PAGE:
Condemn Principles Not People

“The beginning of wisdom is the definition of terms.”

Defining your terms is just a start in order to have an honest discussion about a subject and to avoid confusion, misunderstandings. I’ve challenged the idea that we should minimize the stigma that goes along with addiction. 

For those of you in Doylestown, the definition of “stigma”, used in this context:   

“A mark of disgrace or infamy; a stain or reproach, as on one’s reputation.” 

The act of abusing drugs, alcohol, food and other things is disgraceful, sinful. God made us in his image so we have intrinsic value, and all of us are sinners. Even author Gore Vidal, who championed homosexuality, wrote that a homosexual is not who you are, but what you do.  

Drug addicts don’t just affect themselves, but their family, friends, and society. In the Levittown, PA vicinity, crime mushroomed in neighborhoods after the recovery houses came. About a hundred of them shot up in the community.  

People need to be protected from drug abusers. One particular drug user, who, in his own words is the “King of the panhandlers”, wore something that gave public notice like The Scarlet Letter. I’ve seen him wear a shirt that conspicuously read “MONSTER.” Actually, I think the word was for Monster Drinks, but it serves as a public warning. I’ve noticed that people who regularly drink Monster Drinks have turned into monsters (you are what you drink). It could, however, just be a coincidence.  

Condemn the principle, not the person  

At an inpatient addiction center in lower Bucks County, PA, a counselor told the group of visitors I was with to practice tough love – have rules and borders. If, for example, your kids get completely out of control, then you need to kick them out of your home and get them to the proper place. But never condemn them, the counselor stressed.  

Who will throw the first stone?  

A long, long time ago, when Jesus was teaching in the Temple, the scribes and Pharisees brought a woman who had been caught in adultery. They wanted to stone her, and they were not talking about getting her high on weed. They asked Jesus what he thought, to test him and get him busted. Jesus bent down and wrote something on the ground with his finger. When they kept questioning Him, He replied “Let anyone among you who is without sin be the first to throw a stone at her.” They split, leaving Jesus with the woman. He asked her “Woman, where are they? Has no one condemned you?” 

She said, “No one, sir. “ 

And Jesus said, “Neither do I condemn you. Go your way, and from now on do not sin again.” 

The act of doing dope should be stigmatized, not the person. The stigma of addiction and other sins can be removed by stopping this foolish, destructive behavior. Jesus told the woman she was not under condemnation, but she has to stop her sinful behavior.  

To get yourself straight, you must not blame others, your circumstances, as did Curly of The Three Stooges (I’m a victim of soy-cum-stances), your environment, your race, your gender, your situation…   You must acknowledge your addiction is a result of a character flaw, sin. 

Great Googa Mooga

“So heroin, it’s just as real a disease in our world as cancer is…” says a Fox channel 29 Philadelphia news report linked to

As former President Ronald Reagan said in presidential debates when his opponents made a weak, flawed, stale argument,  “There you go again.”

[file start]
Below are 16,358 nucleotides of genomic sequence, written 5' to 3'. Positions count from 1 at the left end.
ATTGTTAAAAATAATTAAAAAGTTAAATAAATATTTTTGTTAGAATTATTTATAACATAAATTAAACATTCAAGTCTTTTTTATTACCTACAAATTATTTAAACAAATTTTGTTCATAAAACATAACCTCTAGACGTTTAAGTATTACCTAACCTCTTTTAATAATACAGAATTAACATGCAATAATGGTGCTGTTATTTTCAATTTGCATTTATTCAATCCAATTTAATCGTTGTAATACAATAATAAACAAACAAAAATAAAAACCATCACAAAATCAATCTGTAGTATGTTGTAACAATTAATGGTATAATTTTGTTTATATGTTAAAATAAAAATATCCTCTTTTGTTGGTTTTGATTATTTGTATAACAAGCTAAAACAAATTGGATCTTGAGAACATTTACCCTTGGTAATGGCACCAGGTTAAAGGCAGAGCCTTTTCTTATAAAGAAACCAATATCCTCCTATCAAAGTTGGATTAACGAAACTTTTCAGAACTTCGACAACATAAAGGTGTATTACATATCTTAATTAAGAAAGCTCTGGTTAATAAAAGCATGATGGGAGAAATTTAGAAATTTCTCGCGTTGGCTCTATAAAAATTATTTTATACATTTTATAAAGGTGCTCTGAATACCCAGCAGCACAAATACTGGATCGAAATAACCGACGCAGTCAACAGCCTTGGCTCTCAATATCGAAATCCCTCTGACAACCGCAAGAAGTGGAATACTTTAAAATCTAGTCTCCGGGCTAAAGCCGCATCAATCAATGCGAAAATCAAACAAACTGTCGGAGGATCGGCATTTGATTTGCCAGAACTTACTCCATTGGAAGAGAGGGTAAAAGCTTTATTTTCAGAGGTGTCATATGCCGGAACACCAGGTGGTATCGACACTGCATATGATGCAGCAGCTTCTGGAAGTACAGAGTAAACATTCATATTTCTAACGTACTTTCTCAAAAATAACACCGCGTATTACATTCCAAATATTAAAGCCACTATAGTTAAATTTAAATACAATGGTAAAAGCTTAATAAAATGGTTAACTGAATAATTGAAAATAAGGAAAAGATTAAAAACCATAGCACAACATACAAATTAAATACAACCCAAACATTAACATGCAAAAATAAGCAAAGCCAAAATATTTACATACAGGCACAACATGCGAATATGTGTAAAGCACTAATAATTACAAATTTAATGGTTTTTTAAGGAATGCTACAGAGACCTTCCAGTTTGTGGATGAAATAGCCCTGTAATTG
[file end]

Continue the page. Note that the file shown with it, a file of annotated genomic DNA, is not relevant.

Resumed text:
More recently, Donald Trump detractors have been making the bogus charge that The Donald is racist, with no evidence. As Rush Limbaugh said, a racist is someone who is winning an argument with a liberal. A post on Facebook has Oprah Winfrey saying that anyone who disagrees with Obamacare is racist. Former President Jimmy Carter said that people are against Obama because they are racist.

Repeat a lie enough times, said Hitler, then people will believe it.

The lie that drug abuse is a disease keeps being repeated ad infinitum ad nauseam.

The bogus statement from the recent channel 29 link on was part of a report about recovery houses in Levittown. Fox 29 is right, however by saying “Levittown, …where there’s an entire market based simply on recovery, in the form of halfway houses.” In the vicinity of Levittown, PA, there’s somewhere in the neighborhood of 100 recovery houses.

The recovery houses in lower Bucks County are just a money making racket, at the community’s expense. Crime in recovery house ridden areas have experienced increased crime. People from local recovery houses frequent the Levittown public library. Most of them cause problems in and around the library. As a result of the invasion of druggies, the library had to hire a security guard and put cameras in the library.

Many of the druggies who fly out of the doors of the recovery flop houses become homeless, and join the local population. One reason the general homeless have been harassed at the library and nearby Veterans Memorial is that they are lumped together with the druggie and other problem homeless.

Politicians say more taxes will solve everything!  Another article on reports that PA Governor Big Bad Wolf (who blows people’s houses down by fiat to make them homeless)  and state lawmakers “have been instrumental in many of these methods, by reversing 10 years of funding cuts to drug and alcohol treatment by expanding Medicaid.”

Pennsylvania Department of Drug and Alcohol Programs Secretary Gary Tennis repeats the sounding joy (for the drug treatment hustlers) that substance abuse is a disease. “It’s time to get rid of negative stereotypes. Addiction is a brain disease, not a moral failing,” said Tennis, who continued “Stigmatizing the disease, so that our loved ones feel too ashamed to get help, only increases the number of Pennsylvanians who will die unnecessarily.”

Politicians are appealing for more taxes for drug treatment, which they say will save healthcare, lost productivity and criminal justice costs. This presupposes that their programs work. They don’t.

According to Tennis, 3,500 drug overdoses occurred in 2015. He expects the number to grow.

This is quite a disease, known as substance abuse disorder (SUD) to take out all these people.

The only way I can explain the SUD epidemic is that aliens implanted secret messages in the brains of people that programmed them to do drugs. What we need is to get Flash Gordon to deprogram the  druggies – of course, at taxpayers’ expense.